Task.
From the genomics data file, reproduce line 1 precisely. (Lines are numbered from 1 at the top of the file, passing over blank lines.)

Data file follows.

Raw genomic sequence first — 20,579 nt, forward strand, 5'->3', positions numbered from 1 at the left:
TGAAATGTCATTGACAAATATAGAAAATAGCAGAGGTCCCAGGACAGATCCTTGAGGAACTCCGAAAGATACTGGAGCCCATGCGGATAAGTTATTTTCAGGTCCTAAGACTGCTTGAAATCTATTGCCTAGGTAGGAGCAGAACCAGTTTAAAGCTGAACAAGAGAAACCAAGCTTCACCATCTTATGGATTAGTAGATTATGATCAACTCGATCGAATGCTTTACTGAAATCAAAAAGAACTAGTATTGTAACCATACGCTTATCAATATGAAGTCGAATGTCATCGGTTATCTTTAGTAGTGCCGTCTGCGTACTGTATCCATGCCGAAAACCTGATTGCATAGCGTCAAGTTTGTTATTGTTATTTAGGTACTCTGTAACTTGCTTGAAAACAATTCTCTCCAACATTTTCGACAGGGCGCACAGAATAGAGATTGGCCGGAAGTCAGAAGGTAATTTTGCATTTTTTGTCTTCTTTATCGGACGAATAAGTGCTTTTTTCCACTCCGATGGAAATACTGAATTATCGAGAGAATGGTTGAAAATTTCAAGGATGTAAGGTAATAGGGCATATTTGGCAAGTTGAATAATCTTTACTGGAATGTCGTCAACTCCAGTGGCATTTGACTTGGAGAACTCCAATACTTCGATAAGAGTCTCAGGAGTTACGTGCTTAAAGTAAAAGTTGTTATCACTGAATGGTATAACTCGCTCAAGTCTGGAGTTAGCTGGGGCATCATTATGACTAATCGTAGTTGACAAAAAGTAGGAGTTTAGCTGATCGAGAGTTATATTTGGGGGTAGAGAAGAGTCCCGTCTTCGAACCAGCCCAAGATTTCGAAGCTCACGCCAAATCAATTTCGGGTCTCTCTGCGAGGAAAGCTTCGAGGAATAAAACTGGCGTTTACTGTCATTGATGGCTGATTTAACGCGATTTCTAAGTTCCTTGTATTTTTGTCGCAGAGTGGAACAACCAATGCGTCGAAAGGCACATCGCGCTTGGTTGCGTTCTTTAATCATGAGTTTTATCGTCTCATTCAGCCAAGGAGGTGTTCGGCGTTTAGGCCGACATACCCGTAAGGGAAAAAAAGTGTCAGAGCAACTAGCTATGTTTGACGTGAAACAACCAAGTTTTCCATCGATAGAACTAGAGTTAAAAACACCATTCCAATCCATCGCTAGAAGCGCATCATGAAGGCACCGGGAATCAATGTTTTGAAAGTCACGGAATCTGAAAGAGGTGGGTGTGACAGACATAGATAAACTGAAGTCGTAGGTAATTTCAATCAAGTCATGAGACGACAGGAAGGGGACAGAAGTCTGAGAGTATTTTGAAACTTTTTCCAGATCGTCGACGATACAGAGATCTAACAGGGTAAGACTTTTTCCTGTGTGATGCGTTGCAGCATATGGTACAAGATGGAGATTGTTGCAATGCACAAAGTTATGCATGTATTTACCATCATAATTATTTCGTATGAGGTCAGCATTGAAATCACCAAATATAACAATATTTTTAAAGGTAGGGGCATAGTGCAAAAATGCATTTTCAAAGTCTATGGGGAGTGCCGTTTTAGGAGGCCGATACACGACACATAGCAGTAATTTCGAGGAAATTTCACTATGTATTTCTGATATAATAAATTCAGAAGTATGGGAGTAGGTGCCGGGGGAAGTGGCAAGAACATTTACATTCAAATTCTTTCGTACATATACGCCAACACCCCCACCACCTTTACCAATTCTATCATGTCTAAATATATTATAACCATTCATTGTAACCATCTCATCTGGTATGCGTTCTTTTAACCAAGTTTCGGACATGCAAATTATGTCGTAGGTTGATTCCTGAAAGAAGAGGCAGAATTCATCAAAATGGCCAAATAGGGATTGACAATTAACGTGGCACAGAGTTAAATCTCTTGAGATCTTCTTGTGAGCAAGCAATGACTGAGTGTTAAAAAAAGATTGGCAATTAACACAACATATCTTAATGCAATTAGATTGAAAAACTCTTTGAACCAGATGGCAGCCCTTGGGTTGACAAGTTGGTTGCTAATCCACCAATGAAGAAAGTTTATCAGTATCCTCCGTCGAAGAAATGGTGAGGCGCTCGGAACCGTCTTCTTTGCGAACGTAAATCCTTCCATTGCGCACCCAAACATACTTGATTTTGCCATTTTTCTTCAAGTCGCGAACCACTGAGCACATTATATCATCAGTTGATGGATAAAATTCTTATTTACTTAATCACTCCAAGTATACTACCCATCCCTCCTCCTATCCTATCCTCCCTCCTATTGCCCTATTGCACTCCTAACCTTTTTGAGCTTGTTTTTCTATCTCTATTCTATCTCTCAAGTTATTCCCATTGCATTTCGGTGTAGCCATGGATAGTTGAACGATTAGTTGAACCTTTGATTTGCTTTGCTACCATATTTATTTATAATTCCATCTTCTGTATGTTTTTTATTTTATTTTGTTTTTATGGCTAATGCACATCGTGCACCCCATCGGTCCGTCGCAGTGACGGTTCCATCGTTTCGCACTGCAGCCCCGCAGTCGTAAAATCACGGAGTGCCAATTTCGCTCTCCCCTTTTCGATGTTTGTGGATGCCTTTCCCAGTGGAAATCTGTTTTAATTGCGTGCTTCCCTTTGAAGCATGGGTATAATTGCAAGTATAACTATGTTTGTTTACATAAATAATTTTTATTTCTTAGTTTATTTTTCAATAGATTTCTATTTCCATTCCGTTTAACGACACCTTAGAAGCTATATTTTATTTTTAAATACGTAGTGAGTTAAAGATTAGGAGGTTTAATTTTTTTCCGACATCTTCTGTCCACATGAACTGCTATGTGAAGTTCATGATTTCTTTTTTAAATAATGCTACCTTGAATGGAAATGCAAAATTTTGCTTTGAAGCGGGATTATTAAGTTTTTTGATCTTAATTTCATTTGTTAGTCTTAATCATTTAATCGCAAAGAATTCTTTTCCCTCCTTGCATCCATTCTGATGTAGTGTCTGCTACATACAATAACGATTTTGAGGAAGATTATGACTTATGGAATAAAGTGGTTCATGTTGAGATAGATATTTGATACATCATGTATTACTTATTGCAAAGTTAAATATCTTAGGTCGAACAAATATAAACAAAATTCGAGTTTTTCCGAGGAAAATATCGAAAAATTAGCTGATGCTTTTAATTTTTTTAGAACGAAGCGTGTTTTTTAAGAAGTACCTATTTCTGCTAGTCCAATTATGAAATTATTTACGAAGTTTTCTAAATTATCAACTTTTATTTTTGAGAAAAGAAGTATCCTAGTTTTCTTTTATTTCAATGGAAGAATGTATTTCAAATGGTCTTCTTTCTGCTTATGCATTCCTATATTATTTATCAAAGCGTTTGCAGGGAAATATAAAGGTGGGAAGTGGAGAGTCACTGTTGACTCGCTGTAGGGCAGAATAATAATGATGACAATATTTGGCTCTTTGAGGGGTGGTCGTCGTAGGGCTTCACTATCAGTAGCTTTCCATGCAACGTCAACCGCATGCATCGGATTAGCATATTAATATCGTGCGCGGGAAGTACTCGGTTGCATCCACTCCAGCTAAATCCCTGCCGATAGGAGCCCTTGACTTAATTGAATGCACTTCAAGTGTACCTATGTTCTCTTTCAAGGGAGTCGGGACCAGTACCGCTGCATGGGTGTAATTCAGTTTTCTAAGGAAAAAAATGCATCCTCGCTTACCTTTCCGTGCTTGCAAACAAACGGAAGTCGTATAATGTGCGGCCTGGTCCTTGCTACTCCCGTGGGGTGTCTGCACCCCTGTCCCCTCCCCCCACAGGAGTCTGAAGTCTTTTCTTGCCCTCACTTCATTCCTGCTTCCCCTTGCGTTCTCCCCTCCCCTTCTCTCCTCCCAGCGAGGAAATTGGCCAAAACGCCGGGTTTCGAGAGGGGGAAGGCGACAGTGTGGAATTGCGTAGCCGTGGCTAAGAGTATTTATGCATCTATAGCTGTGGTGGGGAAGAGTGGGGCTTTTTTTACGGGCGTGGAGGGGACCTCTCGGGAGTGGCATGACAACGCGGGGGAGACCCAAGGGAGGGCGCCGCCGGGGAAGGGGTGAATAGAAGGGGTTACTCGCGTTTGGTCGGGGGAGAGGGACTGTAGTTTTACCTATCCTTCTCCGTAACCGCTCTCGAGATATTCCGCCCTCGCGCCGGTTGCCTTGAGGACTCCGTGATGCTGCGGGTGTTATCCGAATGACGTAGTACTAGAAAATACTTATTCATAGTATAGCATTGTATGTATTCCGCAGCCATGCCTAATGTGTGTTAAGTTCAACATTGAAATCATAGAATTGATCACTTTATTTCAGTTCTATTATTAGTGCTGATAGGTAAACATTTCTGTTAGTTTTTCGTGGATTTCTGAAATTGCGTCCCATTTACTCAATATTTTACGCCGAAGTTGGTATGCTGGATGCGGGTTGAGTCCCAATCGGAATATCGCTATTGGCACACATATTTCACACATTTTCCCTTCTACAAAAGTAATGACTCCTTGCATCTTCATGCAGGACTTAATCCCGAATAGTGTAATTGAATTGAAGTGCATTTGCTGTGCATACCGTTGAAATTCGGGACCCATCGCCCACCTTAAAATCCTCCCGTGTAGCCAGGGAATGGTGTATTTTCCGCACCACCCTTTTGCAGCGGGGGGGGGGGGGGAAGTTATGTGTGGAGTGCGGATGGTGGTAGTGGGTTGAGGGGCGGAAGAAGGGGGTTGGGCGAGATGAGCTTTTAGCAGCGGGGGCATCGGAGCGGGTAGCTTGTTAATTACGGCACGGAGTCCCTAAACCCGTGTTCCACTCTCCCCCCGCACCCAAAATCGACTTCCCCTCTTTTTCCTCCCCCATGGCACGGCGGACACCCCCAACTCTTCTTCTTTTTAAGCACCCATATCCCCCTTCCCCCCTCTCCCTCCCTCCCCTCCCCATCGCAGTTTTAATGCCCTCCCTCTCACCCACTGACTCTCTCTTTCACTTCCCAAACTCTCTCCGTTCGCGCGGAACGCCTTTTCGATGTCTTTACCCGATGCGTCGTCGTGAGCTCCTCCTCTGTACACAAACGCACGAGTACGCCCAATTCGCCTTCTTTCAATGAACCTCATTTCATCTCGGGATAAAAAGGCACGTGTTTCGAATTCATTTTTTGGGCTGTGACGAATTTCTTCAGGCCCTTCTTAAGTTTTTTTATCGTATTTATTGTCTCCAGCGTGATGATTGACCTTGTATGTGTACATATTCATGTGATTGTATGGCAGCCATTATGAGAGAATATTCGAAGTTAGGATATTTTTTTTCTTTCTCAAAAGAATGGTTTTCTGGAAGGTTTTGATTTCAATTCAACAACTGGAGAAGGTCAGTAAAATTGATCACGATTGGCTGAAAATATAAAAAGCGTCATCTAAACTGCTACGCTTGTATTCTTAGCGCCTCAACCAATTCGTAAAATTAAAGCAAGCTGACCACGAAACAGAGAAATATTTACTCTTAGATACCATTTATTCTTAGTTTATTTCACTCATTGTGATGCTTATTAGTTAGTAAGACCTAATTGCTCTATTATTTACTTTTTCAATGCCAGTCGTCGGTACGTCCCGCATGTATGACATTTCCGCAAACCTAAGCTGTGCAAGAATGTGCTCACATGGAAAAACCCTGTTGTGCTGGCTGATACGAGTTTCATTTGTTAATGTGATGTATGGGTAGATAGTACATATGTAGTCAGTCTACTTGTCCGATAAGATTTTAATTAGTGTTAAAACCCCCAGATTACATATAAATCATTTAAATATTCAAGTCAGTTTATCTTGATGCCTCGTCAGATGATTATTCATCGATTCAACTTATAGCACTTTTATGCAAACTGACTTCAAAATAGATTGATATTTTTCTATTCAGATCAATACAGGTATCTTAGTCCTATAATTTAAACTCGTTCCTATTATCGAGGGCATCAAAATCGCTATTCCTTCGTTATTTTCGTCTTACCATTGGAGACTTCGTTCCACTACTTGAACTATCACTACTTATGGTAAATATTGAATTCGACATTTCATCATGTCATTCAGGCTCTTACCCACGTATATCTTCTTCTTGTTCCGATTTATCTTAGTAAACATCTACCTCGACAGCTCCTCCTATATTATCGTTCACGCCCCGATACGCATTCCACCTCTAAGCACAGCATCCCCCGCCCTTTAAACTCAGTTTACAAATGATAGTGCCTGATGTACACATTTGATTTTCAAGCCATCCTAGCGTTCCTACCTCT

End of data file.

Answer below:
Raw genomic sequence first — 20,579 nt, forward strand, 5'->3', positions numbered from 1 at the left: